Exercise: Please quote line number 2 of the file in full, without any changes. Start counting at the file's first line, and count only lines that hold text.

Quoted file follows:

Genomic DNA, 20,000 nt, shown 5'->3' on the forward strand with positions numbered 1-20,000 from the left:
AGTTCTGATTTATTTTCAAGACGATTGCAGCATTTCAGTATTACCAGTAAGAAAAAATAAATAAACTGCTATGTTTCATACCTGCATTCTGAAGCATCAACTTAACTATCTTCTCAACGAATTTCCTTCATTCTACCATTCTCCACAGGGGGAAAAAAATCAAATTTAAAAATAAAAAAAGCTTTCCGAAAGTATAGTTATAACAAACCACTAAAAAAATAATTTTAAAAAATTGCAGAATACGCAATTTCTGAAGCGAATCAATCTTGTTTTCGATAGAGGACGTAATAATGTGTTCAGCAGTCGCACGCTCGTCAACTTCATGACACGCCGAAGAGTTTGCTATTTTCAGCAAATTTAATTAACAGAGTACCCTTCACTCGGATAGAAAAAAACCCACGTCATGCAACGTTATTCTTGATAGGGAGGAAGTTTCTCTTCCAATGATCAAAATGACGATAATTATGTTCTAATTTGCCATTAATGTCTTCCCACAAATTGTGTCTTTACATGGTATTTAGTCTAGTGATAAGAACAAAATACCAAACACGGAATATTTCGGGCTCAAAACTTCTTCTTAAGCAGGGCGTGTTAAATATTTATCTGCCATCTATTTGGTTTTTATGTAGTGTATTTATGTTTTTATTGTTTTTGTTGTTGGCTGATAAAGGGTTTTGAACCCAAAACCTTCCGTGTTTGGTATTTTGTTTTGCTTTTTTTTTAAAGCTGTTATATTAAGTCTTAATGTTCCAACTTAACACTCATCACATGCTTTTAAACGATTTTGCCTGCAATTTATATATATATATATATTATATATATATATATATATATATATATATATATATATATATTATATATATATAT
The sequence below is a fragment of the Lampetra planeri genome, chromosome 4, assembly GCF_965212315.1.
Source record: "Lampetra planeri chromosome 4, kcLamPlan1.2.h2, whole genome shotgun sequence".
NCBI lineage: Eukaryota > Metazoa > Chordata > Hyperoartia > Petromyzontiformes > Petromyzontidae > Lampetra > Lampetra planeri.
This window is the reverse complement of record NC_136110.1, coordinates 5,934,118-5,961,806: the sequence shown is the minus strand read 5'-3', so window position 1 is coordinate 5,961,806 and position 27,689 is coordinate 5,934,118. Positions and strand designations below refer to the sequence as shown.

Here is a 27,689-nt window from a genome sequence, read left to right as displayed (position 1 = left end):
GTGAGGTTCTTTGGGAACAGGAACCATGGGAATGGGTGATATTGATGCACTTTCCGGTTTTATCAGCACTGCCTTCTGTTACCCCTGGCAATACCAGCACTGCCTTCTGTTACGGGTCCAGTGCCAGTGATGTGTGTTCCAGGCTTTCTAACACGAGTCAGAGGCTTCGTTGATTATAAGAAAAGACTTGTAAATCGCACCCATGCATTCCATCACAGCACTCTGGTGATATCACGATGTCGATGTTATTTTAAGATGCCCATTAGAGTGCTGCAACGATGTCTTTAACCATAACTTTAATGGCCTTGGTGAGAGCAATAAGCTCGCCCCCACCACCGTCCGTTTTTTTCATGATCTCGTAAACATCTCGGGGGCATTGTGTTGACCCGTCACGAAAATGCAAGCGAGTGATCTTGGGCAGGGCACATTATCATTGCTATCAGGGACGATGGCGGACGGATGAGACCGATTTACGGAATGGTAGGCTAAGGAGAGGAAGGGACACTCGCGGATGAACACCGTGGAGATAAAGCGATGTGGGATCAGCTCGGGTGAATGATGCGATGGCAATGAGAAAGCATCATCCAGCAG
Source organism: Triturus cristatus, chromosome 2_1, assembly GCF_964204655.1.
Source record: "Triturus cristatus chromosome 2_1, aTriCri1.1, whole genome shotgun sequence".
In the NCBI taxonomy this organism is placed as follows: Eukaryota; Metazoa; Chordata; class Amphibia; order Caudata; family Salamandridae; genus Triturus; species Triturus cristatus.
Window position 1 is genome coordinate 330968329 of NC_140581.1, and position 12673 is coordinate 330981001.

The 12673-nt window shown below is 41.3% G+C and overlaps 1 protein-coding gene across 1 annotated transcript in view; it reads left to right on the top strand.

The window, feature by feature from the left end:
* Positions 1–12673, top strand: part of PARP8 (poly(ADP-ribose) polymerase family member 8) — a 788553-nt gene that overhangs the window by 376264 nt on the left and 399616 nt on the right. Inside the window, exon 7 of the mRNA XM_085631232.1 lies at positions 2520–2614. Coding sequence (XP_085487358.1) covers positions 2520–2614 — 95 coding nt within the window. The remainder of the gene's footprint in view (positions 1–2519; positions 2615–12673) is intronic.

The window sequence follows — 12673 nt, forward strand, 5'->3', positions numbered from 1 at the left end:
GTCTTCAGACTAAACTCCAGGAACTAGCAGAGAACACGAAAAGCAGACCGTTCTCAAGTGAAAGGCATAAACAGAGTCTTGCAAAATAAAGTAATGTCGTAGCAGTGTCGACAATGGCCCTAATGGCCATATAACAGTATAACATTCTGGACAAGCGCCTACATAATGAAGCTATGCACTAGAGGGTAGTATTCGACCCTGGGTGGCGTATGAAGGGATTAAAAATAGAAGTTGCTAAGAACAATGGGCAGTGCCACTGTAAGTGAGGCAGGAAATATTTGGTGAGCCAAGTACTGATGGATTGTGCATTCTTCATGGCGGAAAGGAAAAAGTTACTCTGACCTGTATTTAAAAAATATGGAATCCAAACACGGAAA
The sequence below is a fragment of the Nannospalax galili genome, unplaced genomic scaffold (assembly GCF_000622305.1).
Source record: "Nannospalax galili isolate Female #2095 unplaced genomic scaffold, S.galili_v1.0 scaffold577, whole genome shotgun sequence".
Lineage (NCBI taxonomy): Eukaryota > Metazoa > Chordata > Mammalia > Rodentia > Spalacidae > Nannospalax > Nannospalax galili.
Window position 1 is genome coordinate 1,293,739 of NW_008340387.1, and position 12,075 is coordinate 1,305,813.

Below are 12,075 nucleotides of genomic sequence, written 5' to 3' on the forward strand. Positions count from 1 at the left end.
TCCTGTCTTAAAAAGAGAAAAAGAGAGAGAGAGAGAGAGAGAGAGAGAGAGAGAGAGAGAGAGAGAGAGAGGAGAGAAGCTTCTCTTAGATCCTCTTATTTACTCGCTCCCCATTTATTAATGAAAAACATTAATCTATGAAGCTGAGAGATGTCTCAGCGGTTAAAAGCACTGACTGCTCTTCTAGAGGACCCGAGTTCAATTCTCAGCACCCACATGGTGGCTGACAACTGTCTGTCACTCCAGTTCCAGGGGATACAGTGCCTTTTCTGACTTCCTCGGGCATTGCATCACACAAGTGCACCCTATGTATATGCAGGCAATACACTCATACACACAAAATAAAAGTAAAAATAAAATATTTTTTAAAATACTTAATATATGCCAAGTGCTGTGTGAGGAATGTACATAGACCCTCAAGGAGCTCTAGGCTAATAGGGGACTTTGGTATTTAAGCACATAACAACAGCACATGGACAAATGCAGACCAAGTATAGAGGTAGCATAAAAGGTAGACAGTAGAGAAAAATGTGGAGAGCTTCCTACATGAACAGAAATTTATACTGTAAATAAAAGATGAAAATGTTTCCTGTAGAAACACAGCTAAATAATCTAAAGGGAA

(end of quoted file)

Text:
AGTTCTGATTTATTTTCAAGACGATTGCAGCATTTCAGTATTACCAGTAAGAAAAAATAAATAAACTGCTATGTTTCATACCTGCATTCTGAAGCATCAACTTAACTATCTTCTCAACGAATTTCCTTCATTCTACCATTCTCCACAGGGGGAAAAAAATCAAATTTAAAAATAAAAAAAGCTTTCCGAAAGTATAGTTATAACAAACCACTAAAAAAATAATTTTAAAAAATTGCAGAATACGCAATTTCTGAAGCGAATCAATCTTGTTTTCGATAGAGGACGTAATAATGTGTTCAGCAGTCGCACGCTCGTCAACTTCATGACACGCCGAAGAGTTTGCTATTTTCAGCAAATTTAATTAACAGAGTACCCTTCACTCGGATAGAAAAAAACCCACGTCATGCAACGTTATTCTTGATAGGGAGGAAGTTTCTCTTCCAATGATCAAAATGACGATAATTATGTTCTAATTTGCCATTAATGTCTTCCCACAAATTGTGTCTTTACATGGTATTTAGTCTAGTGATAAGAACAAAATACCAAACACGGAATATTTCGGGCTCAAAACTTCTTCTTAAGCAGGGCGTGTTAAATATTTATCTGCCATCTATTTGGTTTTTATGTAGTGTATTTATGTTTTTATTGTTTTTGTTGTTGGCTGATAAAGGGTTTTGAACCCAAAACCTTCCGTGTTTGGTATTTTGTTTTGCTTTTTTTTTAAAGCTGTTATATTAAGTCTTAATGTTCCAACTTAACACTCATCACATGCTTTTAAACGATTTTGCCTGCAATTTATATATATATATATATTATATATATATATATATATATATATATATATATATATATATTATATATATATAT